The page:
Wednesday, April 11, 2007

Into the Darkness

We have had a bit of bad luck lately with the calving. It is bad luck to talk about bad luck, so suffice it to say that we are watching the mothers to be more closely. My husband and I have been married long enough now to have to an accord with our different sleeping cycles. He is an early riser; I am a night owl. He went to bed early so he could take an even earlier shift in the morning looking in on the expectant cows; I stayed downstairs working on my knitting and watching an Agatha Christie mystery so that I could do the late shift.

By the time the movie has finished, it is late enough that the dark has long settled in around the steading. I bundle up in pieces of the clothes kept by the back door for walking into the steading. The narrow corridor between the back door that leads into the close and the back door that leads into the house is a halfway area between the world of the steading and the world of the people. It is an illusion that they are separate, but it is a cherished notion, so when my kittens spent the night in the house, it was clearly breaking a taboo. They have come to understand it better than I have. Sometimes if they see that I am alone, they will venture into the middleground, the corridor between the two worlds. Solomon, the bravest or most irreveverent of them all, sashays into the kitchen and scampers down the interior corridor all the way to the office. He jumped onto Morris's lap and began purring. But even Solomon knows not to push his luck too far, so he usually ventures no further than the halfway corridor.

Now I am alone in the darkness as I pull on the hat and scarf to protect my face and slip into my husband's boots. They never seem to be quite as cold as mine. I have turned on the outside light even before I open the door because I do not want my first step to be into the darkness. I am not afraid of the dark. I am afraid of what might be in the dark.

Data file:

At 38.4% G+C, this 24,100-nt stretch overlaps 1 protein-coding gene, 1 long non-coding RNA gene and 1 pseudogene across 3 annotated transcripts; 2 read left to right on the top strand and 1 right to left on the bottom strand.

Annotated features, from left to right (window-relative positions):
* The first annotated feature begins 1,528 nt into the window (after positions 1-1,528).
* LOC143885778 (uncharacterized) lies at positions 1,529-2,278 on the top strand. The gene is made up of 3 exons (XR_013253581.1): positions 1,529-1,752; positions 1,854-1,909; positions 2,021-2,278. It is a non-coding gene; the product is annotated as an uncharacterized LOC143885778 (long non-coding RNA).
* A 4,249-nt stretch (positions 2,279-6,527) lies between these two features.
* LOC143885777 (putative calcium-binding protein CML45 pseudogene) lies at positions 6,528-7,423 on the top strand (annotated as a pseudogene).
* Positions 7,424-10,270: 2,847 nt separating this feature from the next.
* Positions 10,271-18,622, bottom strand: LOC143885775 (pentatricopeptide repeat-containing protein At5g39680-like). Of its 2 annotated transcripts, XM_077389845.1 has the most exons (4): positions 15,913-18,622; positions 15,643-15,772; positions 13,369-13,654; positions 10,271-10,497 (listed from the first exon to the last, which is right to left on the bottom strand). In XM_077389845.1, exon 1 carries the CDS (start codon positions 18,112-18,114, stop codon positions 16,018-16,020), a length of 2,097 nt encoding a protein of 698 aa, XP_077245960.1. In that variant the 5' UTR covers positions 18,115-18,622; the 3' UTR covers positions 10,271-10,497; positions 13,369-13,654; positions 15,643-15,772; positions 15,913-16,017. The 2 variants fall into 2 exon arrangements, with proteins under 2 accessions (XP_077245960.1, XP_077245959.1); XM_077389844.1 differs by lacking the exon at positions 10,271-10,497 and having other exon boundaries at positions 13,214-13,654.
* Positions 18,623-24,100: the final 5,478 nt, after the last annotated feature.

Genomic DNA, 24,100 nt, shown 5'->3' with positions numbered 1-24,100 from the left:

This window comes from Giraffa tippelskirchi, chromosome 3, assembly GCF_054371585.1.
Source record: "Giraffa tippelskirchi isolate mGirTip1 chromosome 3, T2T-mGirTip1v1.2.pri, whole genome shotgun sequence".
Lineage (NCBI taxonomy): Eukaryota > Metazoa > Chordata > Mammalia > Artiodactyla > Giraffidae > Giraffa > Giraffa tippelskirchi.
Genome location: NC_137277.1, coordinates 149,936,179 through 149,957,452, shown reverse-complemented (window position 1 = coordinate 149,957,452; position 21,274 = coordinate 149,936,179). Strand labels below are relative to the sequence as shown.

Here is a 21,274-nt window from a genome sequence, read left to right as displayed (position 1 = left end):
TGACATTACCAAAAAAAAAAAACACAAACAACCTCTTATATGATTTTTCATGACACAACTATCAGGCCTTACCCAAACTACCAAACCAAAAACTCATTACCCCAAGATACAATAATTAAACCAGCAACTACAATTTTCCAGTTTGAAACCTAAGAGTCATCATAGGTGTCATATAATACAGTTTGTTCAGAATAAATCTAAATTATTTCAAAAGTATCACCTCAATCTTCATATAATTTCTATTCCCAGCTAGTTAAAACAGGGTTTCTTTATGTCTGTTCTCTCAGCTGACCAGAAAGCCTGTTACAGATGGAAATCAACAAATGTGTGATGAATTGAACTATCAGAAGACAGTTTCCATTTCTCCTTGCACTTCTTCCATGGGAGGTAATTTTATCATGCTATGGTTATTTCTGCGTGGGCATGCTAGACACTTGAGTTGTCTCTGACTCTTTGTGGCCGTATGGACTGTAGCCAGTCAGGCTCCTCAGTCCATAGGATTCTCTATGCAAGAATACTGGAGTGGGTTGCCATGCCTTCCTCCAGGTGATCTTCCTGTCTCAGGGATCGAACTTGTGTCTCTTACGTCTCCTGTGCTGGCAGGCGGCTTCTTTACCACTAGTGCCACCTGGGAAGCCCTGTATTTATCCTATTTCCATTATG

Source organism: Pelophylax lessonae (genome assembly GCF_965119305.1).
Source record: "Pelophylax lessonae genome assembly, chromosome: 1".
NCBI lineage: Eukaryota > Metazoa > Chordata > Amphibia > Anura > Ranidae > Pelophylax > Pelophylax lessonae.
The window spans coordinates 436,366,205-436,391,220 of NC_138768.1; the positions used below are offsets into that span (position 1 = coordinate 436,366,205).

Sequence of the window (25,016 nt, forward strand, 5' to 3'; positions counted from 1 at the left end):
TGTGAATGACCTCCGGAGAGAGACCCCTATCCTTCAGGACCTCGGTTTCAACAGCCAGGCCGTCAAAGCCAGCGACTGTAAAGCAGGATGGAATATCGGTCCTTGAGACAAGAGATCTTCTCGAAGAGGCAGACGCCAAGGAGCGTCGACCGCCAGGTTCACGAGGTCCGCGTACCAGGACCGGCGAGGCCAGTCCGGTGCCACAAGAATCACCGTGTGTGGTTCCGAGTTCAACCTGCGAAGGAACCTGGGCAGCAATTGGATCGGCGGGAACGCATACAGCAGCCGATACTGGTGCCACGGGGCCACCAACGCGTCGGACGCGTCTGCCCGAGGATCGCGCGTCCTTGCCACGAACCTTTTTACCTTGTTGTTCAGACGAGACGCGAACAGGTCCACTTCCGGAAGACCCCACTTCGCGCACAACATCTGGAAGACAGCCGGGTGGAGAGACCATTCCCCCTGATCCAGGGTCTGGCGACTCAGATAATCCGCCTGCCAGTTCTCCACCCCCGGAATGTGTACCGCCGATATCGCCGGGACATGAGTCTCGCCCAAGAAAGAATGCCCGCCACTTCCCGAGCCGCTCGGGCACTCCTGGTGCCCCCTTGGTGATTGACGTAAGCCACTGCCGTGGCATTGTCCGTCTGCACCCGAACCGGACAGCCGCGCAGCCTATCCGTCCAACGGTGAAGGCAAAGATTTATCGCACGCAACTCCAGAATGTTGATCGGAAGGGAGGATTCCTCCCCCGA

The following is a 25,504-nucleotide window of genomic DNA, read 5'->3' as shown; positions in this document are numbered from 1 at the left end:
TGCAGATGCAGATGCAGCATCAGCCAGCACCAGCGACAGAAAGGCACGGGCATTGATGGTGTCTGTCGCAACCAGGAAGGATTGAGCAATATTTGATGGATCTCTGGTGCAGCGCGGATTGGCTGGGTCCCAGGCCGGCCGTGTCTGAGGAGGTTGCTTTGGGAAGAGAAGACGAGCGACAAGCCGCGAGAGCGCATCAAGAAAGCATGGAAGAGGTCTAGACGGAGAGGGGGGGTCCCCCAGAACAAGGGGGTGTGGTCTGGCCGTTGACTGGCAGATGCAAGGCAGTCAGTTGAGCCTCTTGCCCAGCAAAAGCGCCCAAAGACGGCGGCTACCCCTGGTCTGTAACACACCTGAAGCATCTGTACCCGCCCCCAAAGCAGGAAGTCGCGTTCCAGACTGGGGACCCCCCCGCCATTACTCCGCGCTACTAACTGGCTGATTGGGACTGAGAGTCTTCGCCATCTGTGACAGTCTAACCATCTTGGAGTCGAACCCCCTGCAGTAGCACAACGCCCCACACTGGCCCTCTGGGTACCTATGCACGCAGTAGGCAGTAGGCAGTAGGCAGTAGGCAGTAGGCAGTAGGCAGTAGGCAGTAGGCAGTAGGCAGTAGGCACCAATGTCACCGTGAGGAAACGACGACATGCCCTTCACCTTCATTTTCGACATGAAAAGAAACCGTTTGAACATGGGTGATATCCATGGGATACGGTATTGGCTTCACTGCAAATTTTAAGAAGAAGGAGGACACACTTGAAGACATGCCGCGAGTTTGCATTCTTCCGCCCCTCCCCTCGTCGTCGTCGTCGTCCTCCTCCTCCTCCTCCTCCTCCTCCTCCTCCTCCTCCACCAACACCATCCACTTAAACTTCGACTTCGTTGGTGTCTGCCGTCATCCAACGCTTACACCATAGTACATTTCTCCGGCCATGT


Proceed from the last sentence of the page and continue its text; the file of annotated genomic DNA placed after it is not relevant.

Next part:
Three steps take me out of the light of the back door light. I decide to turn on the garage light even though it will only banish the shadows for three more steps down the short driveway. Before I have left the half light of the garage light I am cranking on the wind up flashlight. The sound is almost as reassuring as the light. The three LEDs illuminate the area in front. I am grateful that the dark is not the full Stygian blackness of a winter night but I began to school my ears to help me find my way.

I hear the wind moving the barn door back and forth on its hinges. Two steps more. I hear the bull breathing deeply in his sleep to my left in the little enclosure. One step, I hear the last of last year's pinwheels whir as a breeze catches it where it hangs on the barn door handle. I move from the vague light of the road between house and barn into the complete darkness of the barn. I wait for a moment and listen. I hear nothing that sounds like rats scuttling along the ground or conspiring in the corners, but the easy path across the near empty barn floor has been changed. There are now several bags of feed and fertilizer, each about the same height as myself and pallets on the ground. It has become an obstacle course. I hesitate trying to decide if I turn on the lights or make my way quietly through the maze.